Published in: on January 30, 2011 at 11:49 pm  Leave a Comment  
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Star for the Eternal City

Star for the Eternal CityChicago is never more beautiful or dangerous than it is at night.

The workman-like, bustling, hurly-burly like endless hustle of daylight becomes a fleet and sleek animal at night.
Dressed in lights and stars, come-hither reds, yellows, and greens, the dirty carpet sky leans back and reveals a skyline of glittering skyscrapers like gangsters dressed in diamonds.

It whispers,”We’re bigger than you” and “There are more of us than there are of you” and still, “We’ve already won.”
On occasion, I ride the Chicago Avenue bus from downtown to Damen Avenue and this ride is always a miracle of languages and sights,  if not smells.

The CTA buses lurch along like tired old mutts ambling from one skinny tree to the next.

At night you can see the 5-Stars lit up in neon from the new bar with the old-style signage as well as the endless taco joints and the pink horse of Alcala’a Western Wear.

This is my favorite street in Chicago; one where you are as likely to hear Polish and Ukrainian as you would English.  It is a street about business–small business–nail joints, drugstores, tattoo parlors and cut-rate furniture.

It is  an avenue of tribes.  The Mexican joints are supported by Mexicans; the Polish and Ukrainian, the same.  The influx of hipsters and artist types go to hipster and artist coffee shops and the newer eateries.  Eckardt Park is there. Once a renowned boxing gym, it is now mostly a community center with a beautiful pool and park district programming. The old Goldblatt’s building, long dormant, is now one of the city’s hidden jewels awaiting a new definition.

There is a coffee shop called Lorraine’s where the food is truly shitty and the sign promises “Bitchy Waitresses.”  Only on Chicago Avenue could this be considered a plus.  The Edmar’s grocery store was knocked down in favor of a new Dominick’s, complete with an on-site Starbucks that despite the scorn of the local nose-rings, does a brisk business.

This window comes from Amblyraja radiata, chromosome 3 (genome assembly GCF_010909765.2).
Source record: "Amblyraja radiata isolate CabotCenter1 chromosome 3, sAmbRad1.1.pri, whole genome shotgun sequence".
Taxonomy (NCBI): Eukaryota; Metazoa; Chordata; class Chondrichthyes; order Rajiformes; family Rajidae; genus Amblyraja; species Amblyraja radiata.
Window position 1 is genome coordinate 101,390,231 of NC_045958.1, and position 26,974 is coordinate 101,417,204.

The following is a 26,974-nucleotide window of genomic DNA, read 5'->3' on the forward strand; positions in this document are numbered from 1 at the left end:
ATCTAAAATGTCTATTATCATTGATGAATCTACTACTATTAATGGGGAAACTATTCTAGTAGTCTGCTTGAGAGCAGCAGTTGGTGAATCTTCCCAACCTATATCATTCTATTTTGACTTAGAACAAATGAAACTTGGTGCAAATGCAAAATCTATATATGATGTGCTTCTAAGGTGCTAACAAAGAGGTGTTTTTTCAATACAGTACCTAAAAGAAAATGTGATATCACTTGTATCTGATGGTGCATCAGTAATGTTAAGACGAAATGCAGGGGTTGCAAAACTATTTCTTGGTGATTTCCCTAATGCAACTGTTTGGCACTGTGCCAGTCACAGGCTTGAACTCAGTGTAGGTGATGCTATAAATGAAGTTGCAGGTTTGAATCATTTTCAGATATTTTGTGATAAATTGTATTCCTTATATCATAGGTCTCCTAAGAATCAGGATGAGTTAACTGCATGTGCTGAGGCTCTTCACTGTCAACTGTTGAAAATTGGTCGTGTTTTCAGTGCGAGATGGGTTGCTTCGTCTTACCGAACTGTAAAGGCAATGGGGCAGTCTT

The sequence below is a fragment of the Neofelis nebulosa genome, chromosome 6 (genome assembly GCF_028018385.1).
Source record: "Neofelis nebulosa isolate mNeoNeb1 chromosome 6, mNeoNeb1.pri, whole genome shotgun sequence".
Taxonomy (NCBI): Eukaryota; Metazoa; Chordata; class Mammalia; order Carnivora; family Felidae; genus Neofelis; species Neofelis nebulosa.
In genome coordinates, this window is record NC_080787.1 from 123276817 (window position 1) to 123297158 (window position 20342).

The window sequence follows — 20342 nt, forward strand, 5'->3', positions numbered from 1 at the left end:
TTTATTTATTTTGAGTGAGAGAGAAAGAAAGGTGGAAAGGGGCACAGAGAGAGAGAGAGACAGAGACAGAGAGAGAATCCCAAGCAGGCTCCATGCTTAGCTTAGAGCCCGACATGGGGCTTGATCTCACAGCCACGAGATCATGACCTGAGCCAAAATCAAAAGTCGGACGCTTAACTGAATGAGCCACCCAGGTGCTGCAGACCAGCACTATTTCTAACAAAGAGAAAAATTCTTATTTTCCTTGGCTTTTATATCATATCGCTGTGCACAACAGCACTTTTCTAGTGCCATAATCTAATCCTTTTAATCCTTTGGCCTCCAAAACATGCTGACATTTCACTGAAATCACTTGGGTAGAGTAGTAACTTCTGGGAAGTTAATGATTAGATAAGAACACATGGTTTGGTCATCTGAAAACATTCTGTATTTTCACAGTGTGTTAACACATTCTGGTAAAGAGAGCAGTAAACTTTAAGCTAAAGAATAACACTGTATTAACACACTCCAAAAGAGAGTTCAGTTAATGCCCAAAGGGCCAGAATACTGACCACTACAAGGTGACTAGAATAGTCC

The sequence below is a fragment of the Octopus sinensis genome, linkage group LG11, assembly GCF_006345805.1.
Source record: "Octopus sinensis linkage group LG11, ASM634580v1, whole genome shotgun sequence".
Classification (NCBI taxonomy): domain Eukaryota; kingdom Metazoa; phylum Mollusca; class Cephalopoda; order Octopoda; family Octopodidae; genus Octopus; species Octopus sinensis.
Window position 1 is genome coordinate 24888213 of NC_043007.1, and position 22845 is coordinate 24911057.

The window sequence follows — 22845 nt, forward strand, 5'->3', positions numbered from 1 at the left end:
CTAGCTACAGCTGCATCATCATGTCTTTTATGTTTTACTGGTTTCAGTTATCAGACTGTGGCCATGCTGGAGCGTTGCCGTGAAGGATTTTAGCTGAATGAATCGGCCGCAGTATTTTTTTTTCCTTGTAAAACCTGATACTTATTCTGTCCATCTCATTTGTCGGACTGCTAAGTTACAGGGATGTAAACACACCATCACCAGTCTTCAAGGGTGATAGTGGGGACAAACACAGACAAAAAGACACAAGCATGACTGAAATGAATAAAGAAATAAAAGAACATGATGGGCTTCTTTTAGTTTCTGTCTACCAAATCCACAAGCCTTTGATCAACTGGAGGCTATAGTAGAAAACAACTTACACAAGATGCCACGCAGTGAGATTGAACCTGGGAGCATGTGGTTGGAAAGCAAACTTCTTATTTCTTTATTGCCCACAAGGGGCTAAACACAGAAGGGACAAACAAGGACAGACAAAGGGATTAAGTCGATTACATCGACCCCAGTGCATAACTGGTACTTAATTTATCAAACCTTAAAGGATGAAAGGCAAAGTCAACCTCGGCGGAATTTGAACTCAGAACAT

Chicago Avenue is the new and the old city right on top of each other, yet not as mismatched as you would think.  The colors and signage from a half a block away dissolve into a Babel of urban language; urgent, seductive and unstoppable, yet visually comforting if you think of this city as your home.

One of my favorite things to do is to walk my dog down this street late at night.  When I can’t sleep. . .when it is peopled by kids staggering homr from the bars, old guys leaving for work or coming home from 3rd shift jobs, it is an avenue of American stories intersecting at a swift pace and all happening at once.  It seems to be an avenue in a big hurry to get wherever the story takes it next.

My dog, Chooch, goes crazy for the food smells carried up and down Chicago Avenue.  Once in a while, one of the guys from Tacos Veloz comes out and throws him a choice morsel of skirt-steak.  This guy loves my dog because when you give him a treat, he doesn’t just wag his tail, he wags his whole ass.  These guys laugh like hell and toss him another piece of the juicy meat.

I sometimes get the idea walking this avenue that all of the platitudes about the melting pot and the American Dream are all true.  It all kind of works here.  There is no ruling population.  It is a community and everyone has a little piece of the great pursuit of happiness here.  Everyone has his or her task.  This is a working city.  We’re happiest when we’re working like sled-dogs so we can talk about how hard we work and what it means.  In Chicago, work is identity.  We are what we do.  It is how we hold on to our place in this city.  It is our very gravity.

I often hear criticism that I try to be all things Chicago, which is actually not really true, but so be it.  I am continually fascinated by the history that unfurls itself on a daily basis here; hard not to be.  This city is one of the greatest ongoing stories that I know of.  It is also the place that has kept me guessing the most.  There are mornings I wake up and I hate this city for its petty vindictiveness, its thoughtless cruelty, and its empty boosterism.  It’s run by clowns, pygmies, midgets, and chihuahuas and suffers from a lack of self-esteem so pernicious, it pushes its truly talented out of town.